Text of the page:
I think Grease is the perfect coming of age story. Hold your groans.
We all love to hate that movie, directly or not. We mock its horribly penned songs; its unbelievable plotline (anyone wanna go to Thunder Road?); its whiny and stereotypical teenage main characters. Everyone loves Grease because it sucks so much. That's why it's a classic (same thing for books; The Count of Monte Cristo is pretty much trash too).
And with its classic-ness comes with the feeling of safety, the feeling that it's appropriate for anyone of any age. Whole families will sit and watch Grease together, heck, it's available at the library. I first saw the movie when I was around 7.
At seven, the movie seems harmless. Sure, it raises a few questions that would make our parents squirm ("Mommy, what's his 25 cent insurance policy?"), but the bulk of the continuous sexual innuendos fly right by our virgin ears without our notice. It's not central to the movie at the tender age of seven.
So we continue to watch Grease as we grow up, each time understanding a bit more and our eyes widening a little further. Grease teaches us about the world, piece by piece, and only when we're ready. No sex ed in school? Hell, just pop in a video of greased lightning. Kids will learn all they need to know.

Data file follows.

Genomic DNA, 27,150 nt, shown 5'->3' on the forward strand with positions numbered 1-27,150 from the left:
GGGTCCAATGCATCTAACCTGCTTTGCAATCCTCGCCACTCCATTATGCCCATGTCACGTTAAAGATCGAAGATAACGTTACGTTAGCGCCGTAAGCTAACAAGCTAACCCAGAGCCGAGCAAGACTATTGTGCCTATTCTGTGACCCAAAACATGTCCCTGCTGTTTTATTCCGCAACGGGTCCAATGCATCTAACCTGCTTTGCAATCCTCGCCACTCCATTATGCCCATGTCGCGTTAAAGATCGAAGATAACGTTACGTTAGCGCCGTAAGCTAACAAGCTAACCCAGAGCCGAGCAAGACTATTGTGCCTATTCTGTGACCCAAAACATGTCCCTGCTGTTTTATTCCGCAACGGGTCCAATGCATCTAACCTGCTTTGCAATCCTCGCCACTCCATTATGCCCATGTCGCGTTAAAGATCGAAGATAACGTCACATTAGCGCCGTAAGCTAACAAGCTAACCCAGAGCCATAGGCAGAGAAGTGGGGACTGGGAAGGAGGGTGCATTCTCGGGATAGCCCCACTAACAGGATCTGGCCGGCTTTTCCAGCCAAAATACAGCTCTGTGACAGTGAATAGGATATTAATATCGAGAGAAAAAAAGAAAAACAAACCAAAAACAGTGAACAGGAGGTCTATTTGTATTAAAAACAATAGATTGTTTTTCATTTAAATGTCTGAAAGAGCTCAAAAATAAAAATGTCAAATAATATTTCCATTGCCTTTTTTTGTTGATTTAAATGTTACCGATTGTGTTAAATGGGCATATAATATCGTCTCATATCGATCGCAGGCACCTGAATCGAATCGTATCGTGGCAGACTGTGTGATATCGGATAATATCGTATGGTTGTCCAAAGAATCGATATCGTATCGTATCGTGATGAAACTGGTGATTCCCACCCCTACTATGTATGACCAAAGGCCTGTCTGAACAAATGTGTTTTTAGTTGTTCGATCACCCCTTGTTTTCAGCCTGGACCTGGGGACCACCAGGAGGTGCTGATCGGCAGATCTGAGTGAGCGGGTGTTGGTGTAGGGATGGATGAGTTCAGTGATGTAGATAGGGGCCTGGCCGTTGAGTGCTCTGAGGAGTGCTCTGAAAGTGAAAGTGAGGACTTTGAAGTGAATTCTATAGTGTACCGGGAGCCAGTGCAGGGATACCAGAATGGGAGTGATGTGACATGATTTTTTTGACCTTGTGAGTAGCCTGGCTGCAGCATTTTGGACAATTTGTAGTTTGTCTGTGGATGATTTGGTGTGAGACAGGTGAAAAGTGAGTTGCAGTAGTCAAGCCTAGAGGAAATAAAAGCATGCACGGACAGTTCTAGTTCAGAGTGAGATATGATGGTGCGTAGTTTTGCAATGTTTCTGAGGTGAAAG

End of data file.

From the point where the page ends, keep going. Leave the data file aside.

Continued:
I came to this conclusion today after watching Grease a final time. I say final because it's not really neccesary for me to watch it anymore--I came to the crowning piece of information, and have learned all Grease can teach me. Whether that information belongs in this blog or not is up to decide, but I'll let you guess for the time being.
Sure, Grease is a coming of age story in itself, but it also tracks the viewer's coming of age with each view. I guess I'm all grown up.
Fresh squeezed by melly at 8:56 PM
Thursday, May 22, 2003
Mr. Paddington returned to me today from his three month vacation in my friend's basement.
Funny timing, too. When I walked into the school auditorium today I was greeted with "YOUR BODIES WILL LIE HERE" written in paint across the wall.
Good morning, bomb threat.
So I walked, numbly, fearfully, amongst the police officers to my classes just as I normally would have. Mr. Paddington offered all of the protection he could.
I got Mr. Paddington when I was ten, in the Chicago Crate and Barrel store. My mother was searching for new wineglasses. I was searching for something to relieve me of my boredom. I crash-landed into a wheelbarrow of teddy bears, and took one with me after the fall. I had never needed a teddy bear more than on that day.
He didn't recieve a name until two years later on a trip to London, whereupon I decided that all of my stuffed animals needed British sounding names. Hence Paddington--and two friends, Gulliver and Piccadilly--was named. They almost didn't let me take him through security because of his metal button eyes. From then on, Mr. Paddington has come everywhere with me. He's the only male with whom I shall currently share my bed with.